The glycemic index of a food is a measure of the rate at which the carbohydrate from food is broken down into glucose in your bloodstream. While choosing low GI foods has many benefits, the overall effect that a food has on blood glucose levels is dependent on both the nature (GI) of the carbohydrate it contains and the amount (ie grams of carbs). Glycemic load takes both of these factors into account..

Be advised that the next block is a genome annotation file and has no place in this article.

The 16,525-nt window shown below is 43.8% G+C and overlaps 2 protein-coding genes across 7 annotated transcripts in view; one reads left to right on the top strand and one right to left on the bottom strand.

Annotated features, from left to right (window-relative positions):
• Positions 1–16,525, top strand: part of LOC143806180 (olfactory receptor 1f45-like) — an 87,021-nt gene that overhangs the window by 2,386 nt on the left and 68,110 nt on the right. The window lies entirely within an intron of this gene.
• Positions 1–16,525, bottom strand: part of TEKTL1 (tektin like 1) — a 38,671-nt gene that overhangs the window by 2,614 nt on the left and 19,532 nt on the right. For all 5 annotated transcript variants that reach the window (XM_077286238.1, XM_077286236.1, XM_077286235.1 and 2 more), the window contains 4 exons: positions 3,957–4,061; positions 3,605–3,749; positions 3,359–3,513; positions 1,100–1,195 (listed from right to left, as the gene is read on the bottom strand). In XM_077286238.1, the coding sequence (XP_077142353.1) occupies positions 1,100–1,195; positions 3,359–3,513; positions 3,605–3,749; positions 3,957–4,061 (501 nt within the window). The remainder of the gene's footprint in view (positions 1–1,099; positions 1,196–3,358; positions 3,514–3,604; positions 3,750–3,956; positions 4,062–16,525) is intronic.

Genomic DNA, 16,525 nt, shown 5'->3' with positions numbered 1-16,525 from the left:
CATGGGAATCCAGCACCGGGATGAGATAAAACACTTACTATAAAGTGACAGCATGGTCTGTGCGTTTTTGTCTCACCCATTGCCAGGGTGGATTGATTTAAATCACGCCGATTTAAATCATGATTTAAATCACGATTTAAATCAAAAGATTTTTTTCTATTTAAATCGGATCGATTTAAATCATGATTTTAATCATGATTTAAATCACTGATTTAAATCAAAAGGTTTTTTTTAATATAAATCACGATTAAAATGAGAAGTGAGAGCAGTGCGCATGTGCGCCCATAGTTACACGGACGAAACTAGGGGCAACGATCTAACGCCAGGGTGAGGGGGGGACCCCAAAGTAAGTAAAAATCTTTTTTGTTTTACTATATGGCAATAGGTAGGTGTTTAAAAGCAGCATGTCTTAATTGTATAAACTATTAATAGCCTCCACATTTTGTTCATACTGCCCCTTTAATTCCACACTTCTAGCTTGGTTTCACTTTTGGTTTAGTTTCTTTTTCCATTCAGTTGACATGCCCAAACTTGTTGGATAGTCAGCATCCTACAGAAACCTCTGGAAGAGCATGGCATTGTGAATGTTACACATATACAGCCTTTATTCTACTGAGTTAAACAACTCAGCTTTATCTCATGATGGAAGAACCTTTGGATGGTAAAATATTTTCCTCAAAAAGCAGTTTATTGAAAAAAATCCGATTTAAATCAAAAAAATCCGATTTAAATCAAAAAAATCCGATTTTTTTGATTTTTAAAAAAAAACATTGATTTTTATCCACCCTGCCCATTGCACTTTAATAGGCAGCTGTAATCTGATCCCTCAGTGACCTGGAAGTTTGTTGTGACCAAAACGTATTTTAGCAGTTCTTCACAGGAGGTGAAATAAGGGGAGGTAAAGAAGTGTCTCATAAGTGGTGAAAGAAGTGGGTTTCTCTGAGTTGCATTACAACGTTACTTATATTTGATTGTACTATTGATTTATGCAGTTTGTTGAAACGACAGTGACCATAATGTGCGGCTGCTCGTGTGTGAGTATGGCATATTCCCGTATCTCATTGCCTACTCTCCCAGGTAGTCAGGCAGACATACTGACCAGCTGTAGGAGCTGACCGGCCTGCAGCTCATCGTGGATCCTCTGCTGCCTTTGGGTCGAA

While foods with a high carbohydrate content and those with higher GI values will generally have the highest GL, this also means that small amounts of a high GI food may have only modest effects on blood glucose levels while, as Courtney points out above, large amounts of a low GI food can still raise blood glucose and insulin levels significantly. What this means in practice, is that there is no need to avoid foods that have a high GI but are low in carbohydrate and nutrient-dense. On the other hand, just because a food is low GI, it doesn’t mean you can eat as much as you like, particularly if you are watching your weight or your blood glucose or insulin levels.